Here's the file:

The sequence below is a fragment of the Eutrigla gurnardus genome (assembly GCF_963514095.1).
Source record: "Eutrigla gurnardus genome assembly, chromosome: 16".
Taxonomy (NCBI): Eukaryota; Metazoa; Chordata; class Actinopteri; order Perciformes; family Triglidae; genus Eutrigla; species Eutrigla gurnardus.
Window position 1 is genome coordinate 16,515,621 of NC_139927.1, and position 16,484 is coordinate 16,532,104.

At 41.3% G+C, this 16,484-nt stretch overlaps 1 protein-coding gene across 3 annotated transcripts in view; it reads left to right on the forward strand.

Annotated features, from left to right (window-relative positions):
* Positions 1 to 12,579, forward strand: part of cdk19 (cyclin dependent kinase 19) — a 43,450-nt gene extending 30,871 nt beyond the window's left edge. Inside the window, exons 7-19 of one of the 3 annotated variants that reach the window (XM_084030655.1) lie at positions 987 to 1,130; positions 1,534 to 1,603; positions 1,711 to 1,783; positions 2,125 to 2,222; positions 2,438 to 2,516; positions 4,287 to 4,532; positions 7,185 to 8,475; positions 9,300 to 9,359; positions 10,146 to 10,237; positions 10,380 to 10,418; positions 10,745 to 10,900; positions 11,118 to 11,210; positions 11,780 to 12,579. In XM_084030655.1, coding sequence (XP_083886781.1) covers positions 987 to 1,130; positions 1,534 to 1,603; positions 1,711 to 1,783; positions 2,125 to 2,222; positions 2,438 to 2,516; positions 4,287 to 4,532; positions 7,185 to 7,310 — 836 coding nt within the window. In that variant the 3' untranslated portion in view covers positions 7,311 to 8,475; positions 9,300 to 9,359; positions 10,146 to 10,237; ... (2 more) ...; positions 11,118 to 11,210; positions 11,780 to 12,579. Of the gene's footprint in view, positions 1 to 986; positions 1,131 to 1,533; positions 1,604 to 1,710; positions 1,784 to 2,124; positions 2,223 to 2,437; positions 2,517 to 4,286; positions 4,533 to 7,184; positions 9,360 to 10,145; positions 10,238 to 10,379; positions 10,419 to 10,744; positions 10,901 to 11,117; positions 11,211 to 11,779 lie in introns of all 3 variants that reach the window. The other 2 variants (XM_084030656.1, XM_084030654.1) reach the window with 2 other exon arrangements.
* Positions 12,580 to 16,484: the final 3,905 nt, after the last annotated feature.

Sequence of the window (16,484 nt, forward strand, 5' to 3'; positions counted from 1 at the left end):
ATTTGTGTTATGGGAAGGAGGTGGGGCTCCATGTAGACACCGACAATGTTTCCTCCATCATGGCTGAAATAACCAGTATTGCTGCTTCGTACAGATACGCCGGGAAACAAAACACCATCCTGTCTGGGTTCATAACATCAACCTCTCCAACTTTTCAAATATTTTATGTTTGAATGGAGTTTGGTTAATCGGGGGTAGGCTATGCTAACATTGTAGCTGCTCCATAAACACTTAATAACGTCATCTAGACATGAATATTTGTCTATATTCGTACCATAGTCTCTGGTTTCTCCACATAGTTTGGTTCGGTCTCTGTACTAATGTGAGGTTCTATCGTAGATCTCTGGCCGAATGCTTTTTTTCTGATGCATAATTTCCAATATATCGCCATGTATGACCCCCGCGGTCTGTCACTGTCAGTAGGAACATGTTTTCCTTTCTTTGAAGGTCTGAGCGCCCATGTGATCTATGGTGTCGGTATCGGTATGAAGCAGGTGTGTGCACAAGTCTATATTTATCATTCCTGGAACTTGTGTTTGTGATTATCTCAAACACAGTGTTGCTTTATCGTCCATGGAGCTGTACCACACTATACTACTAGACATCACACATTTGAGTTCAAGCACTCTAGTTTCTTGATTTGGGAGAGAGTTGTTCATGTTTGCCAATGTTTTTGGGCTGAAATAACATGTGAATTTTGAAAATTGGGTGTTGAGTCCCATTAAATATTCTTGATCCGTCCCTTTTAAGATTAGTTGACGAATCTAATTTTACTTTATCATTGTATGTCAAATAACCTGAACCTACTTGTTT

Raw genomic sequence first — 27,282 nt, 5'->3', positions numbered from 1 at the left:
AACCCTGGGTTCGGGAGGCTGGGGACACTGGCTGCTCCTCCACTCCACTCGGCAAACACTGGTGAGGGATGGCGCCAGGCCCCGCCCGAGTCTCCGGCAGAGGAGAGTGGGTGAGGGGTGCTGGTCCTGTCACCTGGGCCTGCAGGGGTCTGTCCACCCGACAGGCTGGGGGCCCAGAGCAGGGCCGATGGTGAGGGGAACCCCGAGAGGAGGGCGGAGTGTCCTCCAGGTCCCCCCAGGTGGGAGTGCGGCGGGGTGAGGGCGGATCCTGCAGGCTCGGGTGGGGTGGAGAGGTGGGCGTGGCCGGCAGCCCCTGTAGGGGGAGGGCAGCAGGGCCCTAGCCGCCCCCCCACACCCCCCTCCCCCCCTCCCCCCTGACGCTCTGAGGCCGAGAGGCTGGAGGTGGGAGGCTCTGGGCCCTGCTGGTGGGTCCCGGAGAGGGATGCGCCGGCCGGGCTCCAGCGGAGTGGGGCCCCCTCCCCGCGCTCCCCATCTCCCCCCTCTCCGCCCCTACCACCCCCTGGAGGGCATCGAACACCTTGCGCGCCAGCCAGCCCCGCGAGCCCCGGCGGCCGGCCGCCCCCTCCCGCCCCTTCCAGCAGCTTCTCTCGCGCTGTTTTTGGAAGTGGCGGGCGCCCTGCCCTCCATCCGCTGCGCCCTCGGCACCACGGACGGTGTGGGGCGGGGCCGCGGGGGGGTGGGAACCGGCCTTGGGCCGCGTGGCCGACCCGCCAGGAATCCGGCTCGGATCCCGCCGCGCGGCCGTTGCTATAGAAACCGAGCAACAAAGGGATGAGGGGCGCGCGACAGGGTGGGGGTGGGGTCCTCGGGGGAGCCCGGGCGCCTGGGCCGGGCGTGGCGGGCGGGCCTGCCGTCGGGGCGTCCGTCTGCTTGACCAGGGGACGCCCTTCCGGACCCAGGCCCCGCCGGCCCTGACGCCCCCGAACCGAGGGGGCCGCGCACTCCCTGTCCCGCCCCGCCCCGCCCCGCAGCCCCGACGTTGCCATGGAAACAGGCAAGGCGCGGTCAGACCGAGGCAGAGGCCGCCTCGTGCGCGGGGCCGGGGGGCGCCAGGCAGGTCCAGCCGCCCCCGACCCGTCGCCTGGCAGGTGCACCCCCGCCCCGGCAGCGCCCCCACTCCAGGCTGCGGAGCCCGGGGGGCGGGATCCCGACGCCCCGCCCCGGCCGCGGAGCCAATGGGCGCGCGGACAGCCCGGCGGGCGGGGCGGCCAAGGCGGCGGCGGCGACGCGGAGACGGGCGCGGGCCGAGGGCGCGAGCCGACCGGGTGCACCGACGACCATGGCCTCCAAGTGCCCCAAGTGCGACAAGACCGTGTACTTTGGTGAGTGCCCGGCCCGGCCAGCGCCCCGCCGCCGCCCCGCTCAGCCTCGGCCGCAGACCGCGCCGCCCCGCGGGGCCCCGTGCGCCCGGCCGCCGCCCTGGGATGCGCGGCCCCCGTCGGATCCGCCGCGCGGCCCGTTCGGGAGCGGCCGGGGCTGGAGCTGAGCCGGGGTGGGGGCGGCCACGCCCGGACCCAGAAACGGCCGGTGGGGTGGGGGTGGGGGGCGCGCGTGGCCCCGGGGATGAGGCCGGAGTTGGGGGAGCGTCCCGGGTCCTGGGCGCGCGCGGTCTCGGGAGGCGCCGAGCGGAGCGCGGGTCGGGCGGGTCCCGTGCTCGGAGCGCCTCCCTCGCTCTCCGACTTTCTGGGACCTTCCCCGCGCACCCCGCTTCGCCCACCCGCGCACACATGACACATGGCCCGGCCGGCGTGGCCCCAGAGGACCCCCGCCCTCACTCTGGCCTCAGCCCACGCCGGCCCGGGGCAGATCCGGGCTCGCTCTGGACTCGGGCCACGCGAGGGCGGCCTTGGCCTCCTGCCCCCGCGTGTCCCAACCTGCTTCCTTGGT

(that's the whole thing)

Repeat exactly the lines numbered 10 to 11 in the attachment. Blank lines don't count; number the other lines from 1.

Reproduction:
ATTTGTGTTATGGGAAGGAGGTGGGGCTCCATGTAGACACCGACAATGTTTCCTCCATCATGGCTGAAATAACCAGTATTGCTGCTTCGTACAGATACGCCGGGAAACAAAACACCATCCTGTCTGGGTTCATAACATCAACCTCTCCAACTTTTCAAATATTTTATGTTTGAATGGAGTTTGGTTAATCGGGGGTAGGCTATGCTAACATTGTAGCTGCTCCATAAACACTTAATAACGTCATCTAGACATGAATATTTGTCTATATTCGTACCATAGTCTCTGGTTTCTCCACATAGTTTGGTTCGGTCTCTGTACTAATGTGAGGTTCTATCGTAGATCTCTGGCCGAATGCTTTTTTTCTGATGCATAATTTCCAATATATCGCCATGTATGACCCCCGCGGTCTGTCACTGTCAGTAGGAACATGTTTTCCTTTCTTTGAAGGTCTGAGCGCCCATGTGATCTATGGTGTCGGTATCGGTATGAAGCAGGTGTGTGCACAAGTCTATATTTATCATTCCTGGAACTTGTGTTTGTGATTATCTCAAACACAGTGTTGCTTTATCGTCCATGGAGCTGTACCACACTATACTACTAGACATCACACATTTGAGTTCAAGCACTCTAGTTTCTTGATTTGGGAGAGAGTTGTTCATGTTTGCCAATGTTTTTGGGCTGAAATAACATGTGAATTTTGAAAATTGGGTGTTGAGTCCCATTAAATATTCTTGATCCGTCCCTTTTAAGATTAGTTGACGAATCTAATTTTACTTTATCATTGTATGTCAAATAACCTGAACCTACTTGTTT

Raw genomic sequence first — 27,282 nt, 5'->3', positions numbered from 1 at the left: